Policymakers Urged to Weigh Cost of Consumer Regulation, Not Just Producer Compensation

April 14, 2005

Policymakers concerned that producer compensation practices might result in higher prices for insurance consumers should “pay attention to regulatory requirements that have had that effect for years,” according to a senior official of the National Association of Mutual Insurance Companies.

Speaking to the Insurance Society of Pennsylvania on Monday, NAMIC Senior Vice President of State and Regulatory Affairs Roger H. Schmelzer said that rate regulation and government-imposed underwriting restrictions are “price-inflationary regulatory practices crying out for reform,” but that they are routinely dismissed by many of the same officials ready to take action on producer compensation.

While rooting out illegal behavior is an important objective, Schmelzer said the challenge is to focus on doing the right thing in the wake of high-profile inquiries.

“Regardless of how the producer licensing problem is resolved, the fact remains that burdensome rate and form filings, uncoordinated market conduct exams and a lack of uniform administrative requirements do not add value to the insurance transaction,” said Schmelzer who pointed to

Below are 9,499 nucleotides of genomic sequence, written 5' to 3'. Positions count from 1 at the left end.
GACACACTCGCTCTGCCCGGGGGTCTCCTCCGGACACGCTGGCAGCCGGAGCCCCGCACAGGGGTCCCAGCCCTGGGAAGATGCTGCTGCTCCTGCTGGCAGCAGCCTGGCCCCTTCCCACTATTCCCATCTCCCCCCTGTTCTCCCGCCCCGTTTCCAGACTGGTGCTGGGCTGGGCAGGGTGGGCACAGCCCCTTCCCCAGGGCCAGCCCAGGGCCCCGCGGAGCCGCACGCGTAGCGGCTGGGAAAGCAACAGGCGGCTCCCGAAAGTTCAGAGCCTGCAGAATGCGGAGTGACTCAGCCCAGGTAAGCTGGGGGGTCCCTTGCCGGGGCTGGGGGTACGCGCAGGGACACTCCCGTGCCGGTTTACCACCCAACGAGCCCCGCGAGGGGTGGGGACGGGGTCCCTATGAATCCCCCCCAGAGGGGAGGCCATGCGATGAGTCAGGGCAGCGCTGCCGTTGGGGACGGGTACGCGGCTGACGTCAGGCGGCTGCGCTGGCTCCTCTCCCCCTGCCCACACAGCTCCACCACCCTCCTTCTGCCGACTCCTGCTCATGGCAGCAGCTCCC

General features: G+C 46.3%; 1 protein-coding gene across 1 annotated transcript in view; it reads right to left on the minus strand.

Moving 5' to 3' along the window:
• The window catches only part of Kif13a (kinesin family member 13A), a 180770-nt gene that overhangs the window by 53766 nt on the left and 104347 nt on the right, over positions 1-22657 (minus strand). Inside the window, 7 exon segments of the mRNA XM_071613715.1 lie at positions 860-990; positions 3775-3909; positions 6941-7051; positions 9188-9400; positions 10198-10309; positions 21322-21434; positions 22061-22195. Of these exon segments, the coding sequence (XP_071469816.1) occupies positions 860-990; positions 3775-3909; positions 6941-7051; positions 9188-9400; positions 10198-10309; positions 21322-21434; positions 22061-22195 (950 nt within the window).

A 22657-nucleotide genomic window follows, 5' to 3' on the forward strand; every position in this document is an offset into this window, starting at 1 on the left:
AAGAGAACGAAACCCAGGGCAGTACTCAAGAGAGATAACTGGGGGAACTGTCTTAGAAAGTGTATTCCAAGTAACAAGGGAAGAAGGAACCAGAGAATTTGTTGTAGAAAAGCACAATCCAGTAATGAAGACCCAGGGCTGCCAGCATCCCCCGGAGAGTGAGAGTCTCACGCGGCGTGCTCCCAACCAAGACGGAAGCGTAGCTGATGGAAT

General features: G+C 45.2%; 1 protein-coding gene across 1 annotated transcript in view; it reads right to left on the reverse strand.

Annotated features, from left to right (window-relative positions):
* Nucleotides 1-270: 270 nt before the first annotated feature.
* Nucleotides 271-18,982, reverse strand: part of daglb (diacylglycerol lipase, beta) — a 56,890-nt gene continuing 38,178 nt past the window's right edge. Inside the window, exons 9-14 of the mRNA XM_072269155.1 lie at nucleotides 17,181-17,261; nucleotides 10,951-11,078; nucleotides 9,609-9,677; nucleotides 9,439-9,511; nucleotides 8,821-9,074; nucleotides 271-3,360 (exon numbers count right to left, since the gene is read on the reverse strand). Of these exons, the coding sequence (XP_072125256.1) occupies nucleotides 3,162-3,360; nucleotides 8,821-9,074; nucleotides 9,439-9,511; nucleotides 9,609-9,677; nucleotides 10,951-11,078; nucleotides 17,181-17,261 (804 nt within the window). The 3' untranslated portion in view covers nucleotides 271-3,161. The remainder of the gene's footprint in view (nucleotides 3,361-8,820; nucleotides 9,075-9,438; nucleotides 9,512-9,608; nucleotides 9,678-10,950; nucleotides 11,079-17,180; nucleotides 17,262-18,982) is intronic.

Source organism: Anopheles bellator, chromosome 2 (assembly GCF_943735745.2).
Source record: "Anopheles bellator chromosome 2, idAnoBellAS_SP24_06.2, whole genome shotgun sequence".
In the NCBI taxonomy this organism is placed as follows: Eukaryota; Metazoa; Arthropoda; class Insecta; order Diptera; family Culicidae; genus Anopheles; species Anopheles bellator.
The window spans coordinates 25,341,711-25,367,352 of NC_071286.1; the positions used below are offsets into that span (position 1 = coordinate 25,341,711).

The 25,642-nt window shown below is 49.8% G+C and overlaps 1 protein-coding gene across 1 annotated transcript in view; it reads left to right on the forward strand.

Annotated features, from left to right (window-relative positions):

“mountainous compliance costs, all of which are ultimately borne by consumers through higher premiums. Very little outrage is ever expressed by those in a position to do something about it. This is the great irony of the producer compensation controversy.”

The two major impediments to reaching a conclusion on an appropriate public policy solution on compensation according to Schmelzer are disagreement on what constitutes a conflict of interest and whether a fiduciary duty should be owed by a producer.

Schmelzer asserted that “an inherent and inescapable potential conflict of interest exists in every professional relationship where compensation is based upon a professional relationship. Trying to codify it will be extremely difficult.”

He also suggested that reaching a meaningful standard of fiduciary duty as some have attempted would be another step in the direction of undermining insurance as a risk transfer mechanism.

“Consumers have to bear some responsibility for assessing their needs and deciding what they will pay,” Schmelzer said.

“Illegal behavior that distorts the marketplace is being punished. The very best thing that can be done for consumers is to assure them a regulatory environment that is safe, efficient, competitive and affordable,” Schmelzer concluded.

Founded in 1895, NAMIC is a full-service national trade association with more than 1,400 member
companies that underwrite 43 percent ($196 billion) of the property/casualty insurance premium
in the United States. NAMIC members account for 44 percent of the homeowners market,
38 percent of the automobile market, 39 percent of the workers’ compensation market, and
31 percent of the commercial property and liability market. NAMIC benefits member companies
through advocacy, public policy and member services. Information about the association, its
member companies and the property/casualty insurance industry can be found at NAMIC

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